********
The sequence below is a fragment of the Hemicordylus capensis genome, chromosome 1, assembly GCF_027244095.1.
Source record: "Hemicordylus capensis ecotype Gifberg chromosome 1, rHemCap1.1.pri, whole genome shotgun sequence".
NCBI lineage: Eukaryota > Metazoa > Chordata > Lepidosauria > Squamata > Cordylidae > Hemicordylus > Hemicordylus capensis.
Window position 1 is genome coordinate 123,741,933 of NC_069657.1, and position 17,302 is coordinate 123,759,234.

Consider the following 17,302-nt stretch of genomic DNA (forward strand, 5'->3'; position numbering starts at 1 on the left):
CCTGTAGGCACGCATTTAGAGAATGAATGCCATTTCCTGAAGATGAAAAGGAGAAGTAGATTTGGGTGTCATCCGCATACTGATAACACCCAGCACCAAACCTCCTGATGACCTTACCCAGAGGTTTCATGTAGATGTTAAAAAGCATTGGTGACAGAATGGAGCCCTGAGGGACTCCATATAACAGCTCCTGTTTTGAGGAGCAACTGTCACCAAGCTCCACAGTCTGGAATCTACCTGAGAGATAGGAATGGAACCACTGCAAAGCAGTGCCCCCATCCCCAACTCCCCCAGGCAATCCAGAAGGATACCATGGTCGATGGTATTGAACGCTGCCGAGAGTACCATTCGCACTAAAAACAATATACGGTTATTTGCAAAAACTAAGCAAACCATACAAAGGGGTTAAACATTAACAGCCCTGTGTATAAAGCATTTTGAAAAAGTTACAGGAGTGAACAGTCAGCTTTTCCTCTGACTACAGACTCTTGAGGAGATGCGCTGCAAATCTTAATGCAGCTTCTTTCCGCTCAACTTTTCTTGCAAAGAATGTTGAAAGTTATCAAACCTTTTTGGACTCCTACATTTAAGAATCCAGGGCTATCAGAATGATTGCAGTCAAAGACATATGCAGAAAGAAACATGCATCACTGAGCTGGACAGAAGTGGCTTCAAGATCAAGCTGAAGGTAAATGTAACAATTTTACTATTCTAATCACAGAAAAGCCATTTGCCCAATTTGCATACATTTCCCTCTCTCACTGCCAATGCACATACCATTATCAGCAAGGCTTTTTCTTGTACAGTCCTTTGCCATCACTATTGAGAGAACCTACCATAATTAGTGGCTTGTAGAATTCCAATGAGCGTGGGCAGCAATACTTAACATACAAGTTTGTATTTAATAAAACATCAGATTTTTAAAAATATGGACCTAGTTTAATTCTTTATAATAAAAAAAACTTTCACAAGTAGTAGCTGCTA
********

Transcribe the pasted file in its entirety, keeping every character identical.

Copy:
The sequence below is a fragment of the Hemicordylus capensis genome, chromosome 1, assembly GCF_027244095.1.
Source record: "Hemicordylus capensis ecotype Gifberg chromosome 1, rHemCap1.1.pri, whole genome shotgun sequence".
NCBI lineage: Eukaryota > Metazoa > Chordata > Lepidosauria > Squamata > Cordylidae > Hemicordylus > Hemicordylus capensis.
Window position 1 is genome coordinate 123,741,933 of NC_069657.1, and position 17,302 is coordinate 123,759,234.

Consider the following 17,302-nt stretch of genomic DNA (forward strand, 5'->3'; position numbering starts at 1 on the left):
CCTGTAGGCACGCATTTAGAGAATGAATGCCATTTCCTGAAGATGAAAAGGAGAAGTAGATTTGGGTGTCATCCGCATACTGATAACACCCAGCACCAAACCTCCTGATGACCTTACCCAGAGGTTTCATGTAGATGTTAAAAAGCATTGGTGACAGAATGGAGCCCTGAGGGACTCCATATAACAGCTCCTGTTTTGAGGAGCAACTGTCACCAAGCTCCACAGTCTGGAATCTACCTGAGAGATAGGAATGGAACCACTGCAAAGCAGTGCCCCCATCCCCAACTCCCCCAGGCAATCCAGAAGGATACCATGGTCGATGGTATTGAACGCTGCCGAGAGTACCATTCGCACTAAAAACAATATACGGTTATTTGCAAAAACTAAGCAAACCATACAAAGGGGTTAAACATTAACAGCCCTGTGTATAAAGCATTTTGAAAAAGTTACAGGAGTGAACAGTCAGCTTTTCCTCTGACTACAGACTCTTGAGGAGATGCGCTGCAAATCTTAATGCAGCTTCTTTCCGCTCAACTTTTCTTGCAAAGAATGTTGAAAGTTATCAAACCTTTTTGGACTCCTACATTTAAGAATCCAGGGCTATCAGAATGATTGCAGTCAAAGACATATGCAGAAAGAAACATGCATCACTGAGCTGGACAGAAGTGGCTTCAAGATCAAGCTGAAGGTAAATGTAACAATTTTACTATTCTAATCACAGAAAAGCCATTTGCCCAATTTGCATACATTTCCCTCTCTCACTGCCAATGCACATACCATTATCAGCAAGGCTTTTTCTTGTACAGTCCTTTGCCATCACTATTGAGAGAACCTACCATAATTAGTGGCTTGTAGAATTCCAATGAGCGTGGGCAGCAATACTTAACATACAAGTTTGTATTTAATAAAACATCAGATTTTTAAAAATATGGACCTAGTTTAATTCTTTATAATAAAAAAAACTTTCACAAGTAGTAGCTGCTA